Author Q&A: Developing Digital Detectives
An interview with Jennifer LaGarde and Darren Hudgins authors of Developing Digital Detectives
What was your goal in writing Developing Digital Detectives?
We want to change the world! Really! In the two years or so since Fact vs. Fiction came out, we’ve spent time working with educators around the country to develop news and information literacy instruction and curricula, and we’ve identified gaps in existing resources. We hope Developing Digital Detectives will fill those gaps.
The book explores the relationship between information literacy and social-emotional learning. Can you talk about the connection between these topics?
We live in a time when society expects information to be free. Few of us subscribe to newspapers or other information sources anymore, and we are all experts at bypassing paywalls. In that environment, clicks have become the new currency, which means that to some degree, all information creators (whether a trained journalist or a social media influencer, etc.) have the same goal: for their content to be the story, photo, video, etc. that goes viral. One of the most effective ways to get information consumers to click is to embed emotional triggers in access points to the content. With that in mind, we believe that helping kids develop the habit of thinking about how information makes them feel can lead to important questions about who might want us to feel that way and what they are hoping we’ll do as a result. SEL skills can then help kids develop strategies for managing those emotions before engaging with content (by clicking, liking, sharing, and following). We believe that traditional information literacy efforts fall short because they are missing this important component.
The book features 12 unique cases, for digital detectives of different ages to solve. How do these work, and do you have any favourites you’d like to share?
Our unit plans, or cases, engage learners in the process of solving a mystery by applying “the four lenses” (a protocol described in the book) to online content. These are really the heart and soul of our book. There are several fun ones, but one that we use a lot across all grade spans involves the great toilet paper shortage of 2020! In it learners are asked to figure out whether people in Oregon were calling 911 because they ran out of toilet paper. In addition to the appeal this lesson has for middle schoolers, it’s actually a powerful case study in how emotion drives our behaviour, both in ways that are self-serving and in ways that can feel altruistic. It’s fascinating to watch learners dig into this kind of thinking.
In your view, what does it take to become an effective digital detective?
First, we think digital detectives must be curious! Information evaluation is not a linear (or even lateral) process. It requires dynamic and multidirectional investigations that are driven by clues and authentic inquiries. The best digital detectives are highly curious and are more focused on asking good questions than on finding right answers. Secondly, digital detectives have to be willing to think about how information makes them feel and then analyse how those emotions can be leveraged by bad actors to further an agenda. And finally, digital detectives recognise that our beliefs and understanding of the world evolve as new information becomes available. Changing your mind isn’t a sign of weakness; it’s actually a sign that you’re allowing new information to stretch your thinking!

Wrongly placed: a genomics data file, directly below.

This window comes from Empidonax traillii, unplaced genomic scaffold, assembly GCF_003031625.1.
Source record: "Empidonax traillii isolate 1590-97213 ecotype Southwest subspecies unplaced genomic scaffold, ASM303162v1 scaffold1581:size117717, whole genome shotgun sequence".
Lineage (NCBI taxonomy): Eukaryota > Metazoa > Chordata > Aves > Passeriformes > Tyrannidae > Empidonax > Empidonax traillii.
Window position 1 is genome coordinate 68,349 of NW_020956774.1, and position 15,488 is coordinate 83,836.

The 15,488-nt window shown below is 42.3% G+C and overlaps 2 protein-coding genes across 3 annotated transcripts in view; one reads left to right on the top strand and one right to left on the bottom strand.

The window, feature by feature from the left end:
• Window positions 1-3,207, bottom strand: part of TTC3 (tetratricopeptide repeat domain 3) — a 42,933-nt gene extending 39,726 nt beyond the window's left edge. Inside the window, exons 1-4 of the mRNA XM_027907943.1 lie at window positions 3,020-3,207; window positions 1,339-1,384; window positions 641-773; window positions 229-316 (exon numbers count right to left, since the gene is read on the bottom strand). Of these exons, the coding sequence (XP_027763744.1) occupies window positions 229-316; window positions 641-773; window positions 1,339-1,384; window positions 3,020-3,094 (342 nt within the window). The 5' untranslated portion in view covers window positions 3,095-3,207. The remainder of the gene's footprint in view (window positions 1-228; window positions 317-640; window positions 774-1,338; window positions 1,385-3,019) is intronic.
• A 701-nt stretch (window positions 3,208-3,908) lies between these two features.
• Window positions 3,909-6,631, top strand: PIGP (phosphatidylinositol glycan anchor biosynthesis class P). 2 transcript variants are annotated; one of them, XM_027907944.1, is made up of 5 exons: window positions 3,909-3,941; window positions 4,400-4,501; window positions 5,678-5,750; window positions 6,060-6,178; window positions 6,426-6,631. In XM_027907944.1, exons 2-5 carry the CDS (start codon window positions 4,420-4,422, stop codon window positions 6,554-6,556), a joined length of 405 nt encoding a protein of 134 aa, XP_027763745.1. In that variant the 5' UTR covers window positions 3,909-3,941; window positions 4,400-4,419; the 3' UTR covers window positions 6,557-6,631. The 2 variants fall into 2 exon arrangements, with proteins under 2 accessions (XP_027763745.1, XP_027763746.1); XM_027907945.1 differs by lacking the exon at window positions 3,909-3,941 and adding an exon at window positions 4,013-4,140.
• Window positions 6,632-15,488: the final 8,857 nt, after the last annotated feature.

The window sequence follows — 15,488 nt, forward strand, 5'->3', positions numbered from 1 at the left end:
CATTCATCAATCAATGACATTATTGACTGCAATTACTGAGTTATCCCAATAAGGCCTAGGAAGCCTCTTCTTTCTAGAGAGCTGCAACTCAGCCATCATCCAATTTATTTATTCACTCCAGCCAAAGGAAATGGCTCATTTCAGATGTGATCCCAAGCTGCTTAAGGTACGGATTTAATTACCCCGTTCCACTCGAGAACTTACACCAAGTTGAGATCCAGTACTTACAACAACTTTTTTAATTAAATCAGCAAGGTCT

What’s the difference between misinformation, disinformation, and malinformation, and why do such distinctions matter?
Even though these three words are used interchangeably, their differences are important because they come down to motivation. Misinformation refers to false or misleading content that is spread unintentionally by someone who either doesn’t have all the facts yet or by someone who is fooled by false content and shares it with the intent to do good. Disinformation is content that has been intentionally created to deceive. And malinformation is TRUE content that has been manipulated or altered to spread a false or harmful agenda. These distinctions help learners think about the motivations of those who share false content online, which can then help them recognize the tools and tactics that are commonly used to do so.
What are one or two key takeaways that you hope readers will get from the book?
We hope educators feel empowered to begin this work right away. Most educators we talk to recognize that the problem of mis/dis/mal information online is hurting us, not only as a country but also as a species. However, the work often feels very daunting because the information landscape is vast and complex and because these topics can be tough to talk about. We hope educators will come away from our book feeling like they’ve got the tools to get started right away.
Source: Ingram Fall 2021 K-12 Resource
Jennifer LaGarde is a lifelong teacher and learner, with over 20 years in public education. Her educational passions include leveraging technology to help students develop authentic reading lives and meeting the unique needs of students living in poverty. Jennifer currently lives, works, reads and drinks coffee in Olympia, Washington.
Darren Hudgins is a passionate advocate for creating learning experiences that drive educators and their students to think, do and thrive. He believes in this mission so much that he conceptualised and currently directs Think, Do, Thrive, LLC. He uses his more than 20 years in education, EdTech and coaching to inspire critical thinking, champion active learning, and create opportunities for educational communities to improve.